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Cat Not Using the Box? It Could Be the Litter Box Setup!

Unwanted elimination is one of the most common behavioral reasons cats are surrendered to shelters.

Why is this problem so common? And what can be done about it?

First, take your cat to the vet to check for possible medical causes. If the cause isn’t medical, it could be behavioral, such as separation anxiety, inter-cat aggression, or outside threats. In these situations, I’d recommend you contact a cat behavior consultant to help you problem-solve.

As a cat behavior consultant, experience has taught me that elimination issues are often due to the litter box setup. Keeping in mind that litter box setup is about what is best for our cats, not what’s best for us, I’ll start by asking clients to consider the following:

Have you used a black light and an enzyme cleaner to find and eliminate urine stains?

Black lights can be used to detect urine, among other things. Enzyme cleaners break down the ammonia and bacteria in cat urine and other organic matter. These tools are important because if the cat elimination smell isn’t taken care of properly, it can lead a cat to eliminate repeatedly in the same area (outside the box).

Once urine stains have been dealt with, I’ll turn to a series of questions about litter box setup.

Orange and white tabby cat sitting inside between two sun beams
Is the litter box clean?
(Photo by Kristina Yadykina on Unsplash)

Is the litter box clean?

Once or twice a day, scoop pee and poop from the box; add more litter when necessary. At least once a month, dump the litter, and clean the box. (If you’re using non-clumping litter, it should be replaced at least once a week.) Soak the litter box in hot water and, if desired, add some liquid dish soap. You might also use a small amount of vinegar or baking soda to remove smells. Avoid products with ammonia, bleach, or other harmful ingredients.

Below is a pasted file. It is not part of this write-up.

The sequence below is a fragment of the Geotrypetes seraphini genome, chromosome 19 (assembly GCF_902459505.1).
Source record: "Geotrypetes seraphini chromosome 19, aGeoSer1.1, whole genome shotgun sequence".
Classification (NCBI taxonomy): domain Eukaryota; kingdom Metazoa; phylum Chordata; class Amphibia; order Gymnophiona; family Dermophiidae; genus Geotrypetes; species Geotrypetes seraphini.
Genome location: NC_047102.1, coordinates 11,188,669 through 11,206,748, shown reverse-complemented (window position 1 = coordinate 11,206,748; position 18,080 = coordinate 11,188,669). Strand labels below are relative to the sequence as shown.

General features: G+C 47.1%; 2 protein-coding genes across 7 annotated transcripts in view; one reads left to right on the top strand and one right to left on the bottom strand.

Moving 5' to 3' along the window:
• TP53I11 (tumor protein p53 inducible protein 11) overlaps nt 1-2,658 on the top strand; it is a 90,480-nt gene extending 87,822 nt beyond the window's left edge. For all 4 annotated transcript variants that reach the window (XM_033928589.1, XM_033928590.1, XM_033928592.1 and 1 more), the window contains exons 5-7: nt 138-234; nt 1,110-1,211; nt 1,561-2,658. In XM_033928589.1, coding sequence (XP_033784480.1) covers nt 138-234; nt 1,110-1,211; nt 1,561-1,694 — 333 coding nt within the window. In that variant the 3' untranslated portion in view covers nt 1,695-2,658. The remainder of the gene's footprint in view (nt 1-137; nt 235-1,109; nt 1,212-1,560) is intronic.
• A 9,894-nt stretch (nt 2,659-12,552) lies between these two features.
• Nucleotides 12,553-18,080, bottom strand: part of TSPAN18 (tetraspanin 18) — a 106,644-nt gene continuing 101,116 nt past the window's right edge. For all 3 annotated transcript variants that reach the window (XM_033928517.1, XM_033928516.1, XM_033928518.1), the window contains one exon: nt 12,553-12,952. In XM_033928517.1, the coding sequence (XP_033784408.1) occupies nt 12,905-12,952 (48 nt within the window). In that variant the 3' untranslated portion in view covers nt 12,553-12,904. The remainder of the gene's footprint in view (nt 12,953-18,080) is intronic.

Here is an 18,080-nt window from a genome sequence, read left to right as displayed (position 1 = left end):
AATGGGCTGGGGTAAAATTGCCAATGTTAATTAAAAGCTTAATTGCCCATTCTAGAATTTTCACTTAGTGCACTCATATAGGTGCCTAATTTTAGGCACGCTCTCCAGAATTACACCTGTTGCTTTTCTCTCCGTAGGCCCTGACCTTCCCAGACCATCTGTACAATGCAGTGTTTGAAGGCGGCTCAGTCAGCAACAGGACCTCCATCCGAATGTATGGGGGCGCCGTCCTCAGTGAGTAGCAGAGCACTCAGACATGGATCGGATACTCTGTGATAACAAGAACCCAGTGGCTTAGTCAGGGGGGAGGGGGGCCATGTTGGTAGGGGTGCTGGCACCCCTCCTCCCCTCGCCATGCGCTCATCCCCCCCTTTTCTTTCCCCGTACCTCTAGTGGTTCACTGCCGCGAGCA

A dry scrub brush will help remove litter from corners or other stuck-on litter.

Consider replacing litter boxes once a year, or when there are a significant number of scratches on the box, as the scratches will be difficult to clean and are therefore more likely to harbor bacteria.

Is the litter box in the right location?

Just like us, cats don’t want to have to walk a long way to use the bathroom, and so litter boxes shouldn’t be too far off the beaten path, no closets, basements, or garages! However, cats appreciate privacy and quiet when using the bathroom, so litter boxes shouldn’t be placed in high-traffic areas; avoid the kitchen and laundry room!

Another thing to consider is escape routes. Cats need litter boxes to be placed where they can view the room and where they can’t be ambushed by other cats with no way to escape. For example, you might place boxes in an area opposite the room entrance.

Finally, cats don’t like to use the bathroom where they eat and drink; so keep litter boxes and feeding stations separate.

Is the litter box the right type?

According to a 2013 study in the Journal of Feline Medicine and Surgery, most cats didn’t have a preference between open and closed litter boxes, but some did. Similarly, some cats detest the noise of self-scooping boxes while others aren’t bothered. The downside to self-scooping boxes is that you’ll miss the opportunity to see how often your cat is using the bathroom and if there are potential health issues.